Originally posted on February 21, 2016 @ 6:06 PM
C. G. Jung on Risk and Safety
Jung was a Swiss psychiatrist and psychotherapist who has had a profound influence on western thought and practice (https://en.wikipedia.org/wiki/Carl_Jung ). His theory of archetypes is the foundation of the Myer-Briggs Type Indicator which is in constant use and has been undertaken by millions over the past 60 years. Regardless of the controversy surrounding the work of Jung, his work on the Collective Unconscious, archetypes and ‘complexes’ serve as useful tools for understanding human judgment and decision making. Similarly, Freud’s work on defense mechanisms, ego, id and super-ego (One Brain Three Minds https://vimeo.com/106770292 ) and the unconscious, have provided us with many useful ways of understanding decision making.
Unfortunately, Safety is commanded by the rationalist-materialist and reductionist-behaviourist paradigm (see Dekker http://sidneydekker.com/wp-content/uploads/2013/01/DekkerDriftRiskChapter2013.pdf). Any study of curriculum in risk and safety will demonstrate that the notion of the unconscious and non-conscious decision making is totally absent from safety discourse. For some reason Safety has been hi-jacked and evolved into a discipline of engineering and science. Indeed, just look at the 5 core units required in a Diploma in WHS and the absence of connection to any human skills and understanding decision making is apparent. Safety seems to be the only industry that prepares people to engage with objects not with subjects (people). Yet, I get inundated every day with safety people who want to learn more about human judgment and decision making, the psychology of risk and, understanding motivation, perception, goals and communication.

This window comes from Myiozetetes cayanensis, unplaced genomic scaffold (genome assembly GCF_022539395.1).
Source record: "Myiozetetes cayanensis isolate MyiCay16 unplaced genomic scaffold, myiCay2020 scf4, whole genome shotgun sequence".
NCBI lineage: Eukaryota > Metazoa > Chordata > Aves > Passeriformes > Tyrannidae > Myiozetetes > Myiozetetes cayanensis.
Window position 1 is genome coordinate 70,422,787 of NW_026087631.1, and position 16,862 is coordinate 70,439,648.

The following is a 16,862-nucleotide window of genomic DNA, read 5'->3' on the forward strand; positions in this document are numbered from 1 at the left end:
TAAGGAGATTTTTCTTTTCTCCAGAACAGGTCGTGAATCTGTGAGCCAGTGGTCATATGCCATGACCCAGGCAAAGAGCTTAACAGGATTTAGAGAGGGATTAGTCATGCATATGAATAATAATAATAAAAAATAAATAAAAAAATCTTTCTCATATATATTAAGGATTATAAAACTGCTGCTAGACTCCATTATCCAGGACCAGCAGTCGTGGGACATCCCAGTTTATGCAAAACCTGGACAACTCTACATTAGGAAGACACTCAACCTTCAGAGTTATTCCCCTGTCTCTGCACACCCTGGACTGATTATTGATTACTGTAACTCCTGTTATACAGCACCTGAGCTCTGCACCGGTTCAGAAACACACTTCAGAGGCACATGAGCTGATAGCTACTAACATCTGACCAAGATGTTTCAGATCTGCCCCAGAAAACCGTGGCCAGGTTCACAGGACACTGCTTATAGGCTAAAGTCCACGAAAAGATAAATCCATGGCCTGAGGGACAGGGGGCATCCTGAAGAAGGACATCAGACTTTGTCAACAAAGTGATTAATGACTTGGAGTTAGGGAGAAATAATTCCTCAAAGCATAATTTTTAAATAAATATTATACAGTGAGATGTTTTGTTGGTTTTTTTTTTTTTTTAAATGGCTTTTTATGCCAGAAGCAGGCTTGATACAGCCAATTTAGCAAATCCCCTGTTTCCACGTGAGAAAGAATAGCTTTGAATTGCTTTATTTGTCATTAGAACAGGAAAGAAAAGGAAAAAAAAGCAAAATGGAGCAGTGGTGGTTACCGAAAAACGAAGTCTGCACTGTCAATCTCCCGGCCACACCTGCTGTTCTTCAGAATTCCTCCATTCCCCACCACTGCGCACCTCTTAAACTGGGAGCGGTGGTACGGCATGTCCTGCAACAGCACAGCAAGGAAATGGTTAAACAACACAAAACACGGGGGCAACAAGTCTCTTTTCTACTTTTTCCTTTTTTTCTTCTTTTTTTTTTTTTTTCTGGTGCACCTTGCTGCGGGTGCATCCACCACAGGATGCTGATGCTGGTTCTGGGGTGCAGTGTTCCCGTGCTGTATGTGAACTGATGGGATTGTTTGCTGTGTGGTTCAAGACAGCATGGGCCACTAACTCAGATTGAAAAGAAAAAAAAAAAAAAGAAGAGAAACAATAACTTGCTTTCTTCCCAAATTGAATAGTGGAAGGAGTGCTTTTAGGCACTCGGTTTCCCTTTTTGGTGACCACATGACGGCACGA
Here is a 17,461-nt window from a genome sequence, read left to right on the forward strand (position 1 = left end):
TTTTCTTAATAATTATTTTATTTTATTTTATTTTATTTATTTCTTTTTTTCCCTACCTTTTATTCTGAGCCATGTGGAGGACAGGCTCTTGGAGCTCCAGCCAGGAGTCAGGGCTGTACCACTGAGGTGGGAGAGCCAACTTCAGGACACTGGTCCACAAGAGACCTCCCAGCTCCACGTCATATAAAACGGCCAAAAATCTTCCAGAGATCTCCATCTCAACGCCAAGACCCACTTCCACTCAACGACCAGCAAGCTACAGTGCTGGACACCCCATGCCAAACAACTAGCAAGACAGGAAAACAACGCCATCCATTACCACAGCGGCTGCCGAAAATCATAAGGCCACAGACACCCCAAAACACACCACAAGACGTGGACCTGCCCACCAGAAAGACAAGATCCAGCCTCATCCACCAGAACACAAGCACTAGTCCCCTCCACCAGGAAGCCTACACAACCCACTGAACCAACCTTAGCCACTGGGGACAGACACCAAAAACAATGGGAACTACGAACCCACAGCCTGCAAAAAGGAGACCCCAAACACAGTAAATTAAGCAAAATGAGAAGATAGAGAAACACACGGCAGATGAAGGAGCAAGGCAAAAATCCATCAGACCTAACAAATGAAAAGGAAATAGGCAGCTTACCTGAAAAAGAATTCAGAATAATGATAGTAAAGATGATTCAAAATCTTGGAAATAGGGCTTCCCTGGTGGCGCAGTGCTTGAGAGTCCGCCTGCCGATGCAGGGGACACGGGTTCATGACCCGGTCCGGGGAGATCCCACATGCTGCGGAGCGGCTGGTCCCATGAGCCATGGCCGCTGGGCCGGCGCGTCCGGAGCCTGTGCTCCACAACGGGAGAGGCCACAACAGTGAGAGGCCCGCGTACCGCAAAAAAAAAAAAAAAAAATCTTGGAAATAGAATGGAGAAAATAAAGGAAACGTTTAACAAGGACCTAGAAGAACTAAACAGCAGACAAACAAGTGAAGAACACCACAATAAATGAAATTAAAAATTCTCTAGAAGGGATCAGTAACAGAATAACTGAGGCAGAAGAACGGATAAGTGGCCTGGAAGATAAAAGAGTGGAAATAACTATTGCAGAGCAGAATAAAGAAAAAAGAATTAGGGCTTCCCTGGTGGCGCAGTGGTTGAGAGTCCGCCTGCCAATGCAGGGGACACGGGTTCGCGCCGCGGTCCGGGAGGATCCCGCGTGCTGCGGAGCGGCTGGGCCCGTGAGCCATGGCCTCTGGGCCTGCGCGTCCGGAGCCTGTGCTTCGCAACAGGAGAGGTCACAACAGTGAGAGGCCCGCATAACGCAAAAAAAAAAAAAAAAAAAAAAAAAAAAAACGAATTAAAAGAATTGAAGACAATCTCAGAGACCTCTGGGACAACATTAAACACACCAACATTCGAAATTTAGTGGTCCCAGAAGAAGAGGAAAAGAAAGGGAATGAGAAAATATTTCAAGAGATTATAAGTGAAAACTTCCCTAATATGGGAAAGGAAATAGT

It was Jung’s work that brought back into discussion the importance of dreams, intuition, non-conscious knowledge, tacit thinking, imagination and heuristics. The rationalist-materialist and reductionist-behaviourist paradigm ushered in by Descartes and Newton banished such things to the scrap heap until revived by Freud and Jung in the early 2oth century. Strange, because every society prior to Descartes and Newton valued deeply the meaning of dreams, visions and the unconscious. Yet, in our private lives we are attracted to stories of the unconscious, the highest grossing movie in 2016 concerns the story of a group of people who believe in ‘the force’. The classics studied in all schools and universities, especially Shakespeare, maintain the importance of the unconscious. History is littered with world changing critical decisions being made on the basis of a dream (https://en.wikipedia.org/wiki/Nancy_Reagan ). Many of our great poets, musicians, composers, performers, artists and thinkers place great importance on transcendence and the unconscious. Many try to get into a state of unconscious influence through psychedelics. Yet in Safety, all decisions are made rationally and materially.